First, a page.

John, one of our specialist Door To The Future mentors, recounts Jack’s story:

Although he’s in his twenties, Jack’s quite immature. I think that’s something to do with having been in the care system, it takes people a bit longer to grow up. When I first met Jack he was living is supported housing but approaching 21 meant he’d need to move out, and this was filling him with anxiety and depression. We managed to get a fuller diagnosis of Post Traumatic Stress Disorder – not because of a single incident, but because of the ongoing trauma of having lived in and around care for all his life.

But he was quite irresponsible, and so he wasn’t taking his medication at all. He said it didn’t help but we pointed out he needed to give it time to kick in. I helped him develop a system to remember to take his meds, and also held him accountable to doing it.

He was also in massive denial about the amount of debt he had. Partly this was down to his inability to organise his paperwork and couldn’t keep up. I think he had 5 different phone contracts,

 including one for an ex-girlfriend, all in debt and he didn’t have any of the phones anymore! I helped him engage with the CAB to start the process of getting a Debt Relief Order, and would speak to the various companies on the phone with his permission because he couldn’t cope with doing it himself.

In fact communication with anyone was really complex – he couldn’t deal with anyone in authority or any establishment, again this is common for those who’ve experienced care. They tend to tell people what they think they want to hear rather than being honest about what’s going on and what they’re feeling. Building trust so he can be honest was a slow but important process.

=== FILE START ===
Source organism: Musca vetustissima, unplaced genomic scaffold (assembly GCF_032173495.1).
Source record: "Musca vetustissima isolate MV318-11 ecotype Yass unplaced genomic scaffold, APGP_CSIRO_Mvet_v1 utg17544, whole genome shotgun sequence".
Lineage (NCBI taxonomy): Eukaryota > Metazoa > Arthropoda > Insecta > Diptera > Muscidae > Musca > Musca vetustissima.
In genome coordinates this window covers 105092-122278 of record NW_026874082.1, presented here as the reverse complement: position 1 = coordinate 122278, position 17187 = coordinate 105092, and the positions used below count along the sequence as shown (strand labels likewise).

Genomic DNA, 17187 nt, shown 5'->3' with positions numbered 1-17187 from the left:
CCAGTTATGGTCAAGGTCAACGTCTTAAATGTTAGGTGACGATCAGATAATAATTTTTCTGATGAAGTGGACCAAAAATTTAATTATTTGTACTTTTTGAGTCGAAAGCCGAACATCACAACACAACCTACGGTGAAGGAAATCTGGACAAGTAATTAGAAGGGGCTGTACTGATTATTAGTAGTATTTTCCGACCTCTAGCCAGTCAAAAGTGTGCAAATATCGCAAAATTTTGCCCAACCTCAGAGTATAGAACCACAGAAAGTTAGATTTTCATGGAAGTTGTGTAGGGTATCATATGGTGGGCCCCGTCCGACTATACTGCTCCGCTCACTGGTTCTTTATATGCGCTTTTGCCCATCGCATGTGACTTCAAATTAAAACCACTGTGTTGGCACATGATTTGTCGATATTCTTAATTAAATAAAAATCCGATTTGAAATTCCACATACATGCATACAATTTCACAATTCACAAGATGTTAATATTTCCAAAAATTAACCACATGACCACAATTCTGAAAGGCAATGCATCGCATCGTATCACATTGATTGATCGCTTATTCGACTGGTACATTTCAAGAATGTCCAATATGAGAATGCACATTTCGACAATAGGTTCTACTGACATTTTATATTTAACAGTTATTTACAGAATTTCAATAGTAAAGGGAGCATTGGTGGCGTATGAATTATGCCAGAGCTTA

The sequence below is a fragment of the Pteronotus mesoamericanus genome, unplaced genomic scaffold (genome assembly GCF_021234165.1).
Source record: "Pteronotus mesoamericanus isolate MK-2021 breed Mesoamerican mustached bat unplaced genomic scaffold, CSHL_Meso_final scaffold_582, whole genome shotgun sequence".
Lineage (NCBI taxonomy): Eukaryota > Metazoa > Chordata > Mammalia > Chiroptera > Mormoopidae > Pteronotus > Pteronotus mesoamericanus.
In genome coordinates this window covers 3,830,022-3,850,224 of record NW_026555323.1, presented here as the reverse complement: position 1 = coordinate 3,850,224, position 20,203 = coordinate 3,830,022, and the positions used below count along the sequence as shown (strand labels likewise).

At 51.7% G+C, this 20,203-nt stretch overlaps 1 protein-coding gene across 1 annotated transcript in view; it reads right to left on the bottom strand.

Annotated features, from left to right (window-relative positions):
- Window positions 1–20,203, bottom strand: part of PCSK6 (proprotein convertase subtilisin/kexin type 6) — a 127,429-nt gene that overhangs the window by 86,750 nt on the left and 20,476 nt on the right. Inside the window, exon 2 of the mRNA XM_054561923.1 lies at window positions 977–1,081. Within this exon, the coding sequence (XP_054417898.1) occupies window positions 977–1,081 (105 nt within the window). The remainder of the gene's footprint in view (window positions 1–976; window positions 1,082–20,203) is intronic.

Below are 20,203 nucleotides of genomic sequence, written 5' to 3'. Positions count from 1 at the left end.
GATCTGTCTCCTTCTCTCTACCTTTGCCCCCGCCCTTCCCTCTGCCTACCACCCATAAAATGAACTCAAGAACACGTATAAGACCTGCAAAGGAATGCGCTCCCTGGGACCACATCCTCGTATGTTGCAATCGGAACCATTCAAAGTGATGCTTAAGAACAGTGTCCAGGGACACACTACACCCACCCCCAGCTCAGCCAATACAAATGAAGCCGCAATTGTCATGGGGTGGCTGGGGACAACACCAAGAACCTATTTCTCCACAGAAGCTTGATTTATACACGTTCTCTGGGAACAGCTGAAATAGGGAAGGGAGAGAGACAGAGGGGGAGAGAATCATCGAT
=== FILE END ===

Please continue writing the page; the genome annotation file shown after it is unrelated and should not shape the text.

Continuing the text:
Part of what I did was help him get mentally prepared to deal with things and people, and the idea of moving out and becoming independent.

We managed to secure him a flat, and P3 helped to furnish and carpet it. He even managed to get a job – he’s got an amazing work ethic and he’s been doing really well with it. I also bought him a file and helped him keep all his paperwork and stuff up to date and in order. The kind of simple skills no-one has ever taught him! Being organised and having a plan helps reduce his anxiety.

I love being a volunteer mentor. I enjoy giving young men like Jack a chance to make life better for themselves. I’ve taught him the tools for living in today’s world – the rest is up to him.


Door to The Future is The Door’s programme funded by the Lloyds Foundation to support Care Leavers. This funding allows us to train volunteers like John to support young people like Jack. If you would like to get involved as a volunteer mentor to be a positive role model for a young person leaving care get in touch with the team: 01453 756745 / info@thedoor.org.uk or visit thedoor.org.uk/volunteering to download an application form

Jack’s Story

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